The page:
If I ever had any doubt about the legitimacy of asylum claims, La Cueva has washed them away. The aptly nicknamed structure sits on the sidewalk, bound to The Wall with rope, and is just steps away from the port of entry into the United States. It’s covered with tarps, and was built a few months ago when migrant families approached the shelter (CAME) in search of a solution. You see, the shelter is about a 10 minute walk from the port of entry, which is nice, but of no use when trying to cross legally. When there's capacity at the border to assess a new asylum claim, a Customs and Border Protection Officer takes one step outside of the gate and announces the number of spots available at that time, so if you are not within a few feet, you will never get your chance.
Hence, La Cueva.
The case workers at the shelter keep a list of the families in their care, and create a non-linear wait list. For example, families with very small children and infants usually are put toward the top, which unfortunately means that individuals and couples without children keep getting pushed back. Once families or individuals appear toward the top of the list, they are moved to La Cueva, where they may have to wait for up to one week before being called to cross.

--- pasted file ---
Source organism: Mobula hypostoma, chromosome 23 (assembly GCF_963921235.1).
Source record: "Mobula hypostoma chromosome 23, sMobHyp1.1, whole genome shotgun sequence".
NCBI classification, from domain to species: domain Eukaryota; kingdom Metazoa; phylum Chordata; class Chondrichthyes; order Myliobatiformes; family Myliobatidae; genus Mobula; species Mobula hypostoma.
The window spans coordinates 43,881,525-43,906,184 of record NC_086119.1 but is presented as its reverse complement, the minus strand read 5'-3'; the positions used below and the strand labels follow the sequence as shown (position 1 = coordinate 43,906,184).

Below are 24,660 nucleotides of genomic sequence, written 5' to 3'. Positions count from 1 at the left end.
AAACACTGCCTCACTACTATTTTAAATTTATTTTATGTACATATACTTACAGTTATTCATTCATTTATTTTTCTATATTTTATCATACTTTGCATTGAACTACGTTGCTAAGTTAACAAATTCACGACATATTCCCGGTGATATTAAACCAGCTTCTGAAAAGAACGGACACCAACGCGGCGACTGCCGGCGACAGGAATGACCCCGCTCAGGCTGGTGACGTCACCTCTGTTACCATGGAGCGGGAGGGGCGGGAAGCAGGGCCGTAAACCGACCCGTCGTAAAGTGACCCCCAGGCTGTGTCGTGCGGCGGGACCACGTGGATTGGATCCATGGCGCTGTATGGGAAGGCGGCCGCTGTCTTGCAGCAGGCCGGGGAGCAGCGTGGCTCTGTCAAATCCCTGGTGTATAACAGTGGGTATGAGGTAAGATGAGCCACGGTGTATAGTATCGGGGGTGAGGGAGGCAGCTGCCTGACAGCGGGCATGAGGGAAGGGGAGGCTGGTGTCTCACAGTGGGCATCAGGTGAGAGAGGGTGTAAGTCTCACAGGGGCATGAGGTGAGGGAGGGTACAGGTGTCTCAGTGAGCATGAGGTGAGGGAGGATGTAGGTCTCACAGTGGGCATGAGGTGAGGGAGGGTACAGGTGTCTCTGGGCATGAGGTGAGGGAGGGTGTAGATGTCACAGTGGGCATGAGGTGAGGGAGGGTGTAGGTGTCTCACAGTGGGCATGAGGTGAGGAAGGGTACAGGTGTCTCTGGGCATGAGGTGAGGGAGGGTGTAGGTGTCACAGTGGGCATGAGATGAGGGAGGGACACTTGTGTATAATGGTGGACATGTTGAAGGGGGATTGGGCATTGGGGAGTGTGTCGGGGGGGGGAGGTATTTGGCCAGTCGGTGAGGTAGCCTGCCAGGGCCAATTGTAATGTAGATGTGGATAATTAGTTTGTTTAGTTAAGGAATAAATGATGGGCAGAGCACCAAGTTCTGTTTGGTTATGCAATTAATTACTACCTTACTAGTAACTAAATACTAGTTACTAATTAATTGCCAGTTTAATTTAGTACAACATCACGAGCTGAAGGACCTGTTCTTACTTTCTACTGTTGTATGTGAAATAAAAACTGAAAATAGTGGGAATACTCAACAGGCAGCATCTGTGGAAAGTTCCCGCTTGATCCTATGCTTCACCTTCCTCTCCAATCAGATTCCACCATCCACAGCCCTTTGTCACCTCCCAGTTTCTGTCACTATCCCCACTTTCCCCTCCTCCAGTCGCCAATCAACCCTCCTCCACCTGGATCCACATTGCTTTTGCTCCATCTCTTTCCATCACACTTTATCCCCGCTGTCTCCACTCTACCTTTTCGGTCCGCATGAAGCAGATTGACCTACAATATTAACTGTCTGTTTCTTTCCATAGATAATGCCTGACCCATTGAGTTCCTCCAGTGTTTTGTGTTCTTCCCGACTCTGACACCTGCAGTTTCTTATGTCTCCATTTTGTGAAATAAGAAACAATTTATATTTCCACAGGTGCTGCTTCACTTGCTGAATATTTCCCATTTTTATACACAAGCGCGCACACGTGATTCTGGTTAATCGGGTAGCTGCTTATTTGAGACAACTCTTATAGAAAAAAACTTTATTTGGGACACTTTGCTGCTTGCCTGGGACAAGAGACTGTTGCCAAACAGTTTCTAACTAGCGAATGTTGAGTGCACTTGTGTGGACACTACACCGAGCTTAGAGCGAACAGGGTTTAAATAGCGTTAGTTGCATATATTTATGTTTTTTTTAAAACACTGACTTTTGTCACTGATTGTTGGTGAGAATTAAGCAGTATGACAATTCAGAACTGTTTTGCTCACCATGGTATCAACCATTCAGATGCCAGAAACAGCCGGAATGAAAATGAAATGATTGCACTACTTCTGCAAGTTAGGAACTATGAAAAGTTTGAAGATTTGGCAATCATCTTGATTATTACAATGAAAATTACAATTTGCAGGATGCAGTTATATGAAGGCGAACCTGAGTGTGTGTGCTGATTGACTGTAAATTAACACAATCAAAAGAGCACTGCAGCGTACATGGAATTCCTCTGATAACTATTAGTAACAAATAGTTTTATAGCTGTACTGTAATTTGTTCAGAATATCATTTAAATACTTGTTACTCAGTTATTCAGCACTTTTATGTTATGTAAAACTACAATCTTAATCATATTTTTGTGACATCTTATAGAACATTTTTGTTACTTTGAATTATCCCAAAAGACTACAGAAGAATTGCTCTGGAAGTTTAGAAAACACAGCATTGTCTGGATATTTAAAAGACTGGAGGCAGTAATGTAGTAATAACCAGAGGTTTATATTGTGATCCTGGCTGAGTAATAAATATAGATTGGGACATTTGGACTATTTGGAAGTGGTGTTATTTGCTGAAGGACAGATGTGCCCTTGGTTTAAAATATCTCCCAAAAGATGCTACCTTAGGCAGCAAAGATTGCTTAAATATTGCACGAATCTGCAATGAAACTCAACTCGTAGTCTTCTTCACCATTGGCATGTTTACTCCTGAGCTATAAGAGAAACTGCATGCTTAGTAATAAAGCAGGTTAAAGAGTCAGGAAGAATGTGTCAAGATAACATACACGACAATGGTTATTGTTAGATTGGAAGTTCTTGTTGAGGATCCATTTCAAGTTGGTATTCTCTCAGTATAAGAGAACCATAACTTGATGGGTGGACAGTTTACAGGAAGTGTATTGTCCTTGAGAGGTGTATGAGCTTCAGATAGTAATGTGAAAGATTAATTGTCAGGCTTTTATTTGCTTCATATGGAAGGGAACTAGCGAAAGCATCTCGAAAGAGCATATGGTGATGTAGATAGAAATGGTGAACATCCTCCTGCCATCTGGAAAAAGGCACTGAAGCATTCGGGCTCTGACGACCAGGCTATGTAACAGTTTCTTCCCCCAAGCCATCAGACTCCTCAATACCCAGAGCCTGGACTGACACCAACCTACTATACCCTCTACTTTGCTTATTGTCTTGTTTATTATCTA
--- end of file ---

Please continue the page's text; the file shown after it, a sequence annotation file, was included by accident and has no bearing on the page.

La Cueva probably only takes up about 200 sf, but typically holds 15-20 people at a time. The inside is lined with mattresses which have been placed on plastic risers, leaving only about six inches of space between the foot of the mattress and the “outside wall”. Four times a day volunteers walk in pairs from the nearby resource center to pick up anyone wanting the restroom, shower, water, or simply a break inside with air conditioning. For the last two days I’ve been struck by the terrible odor that wafts out beyond the tarp when I stick my head to ask if anyone wants to come. Keep in mind, the average temperature this time of year is 100 degrees.
Heat + 20 people in a small space + trash = We have to do better
The resource center is a small, two-story building only 1.5 blocks from La Cueva. It is surrounded by a tall, locked gate for protection; it is not uncommon for migrants to tell me about being harassed or robbed at points along their journey. For those living in the tent, if it even deserves to be called that, the resource center is a few hours each day where their lives can be just a little bit better. Each time I have to walk them back to La Cueva I feel a little less human.
No one should ever have to live in these conditions.
But sometimes there is still a little brightness. Today when I took a group back to La Cueva after about an hour at the resource center, we were greeted by three locals, one of whom owns a restaurant. They had decided to bring dinner to those in the tent: homemade fried chicken, roasted potatoes, rice, and soda. The man told me he would like to start coming once a week.
Walking enthusiast, and kitchen experimenter currently living out my dream in Mexico City, Mexico.
Get my open diary posts delivered straight to your inbox.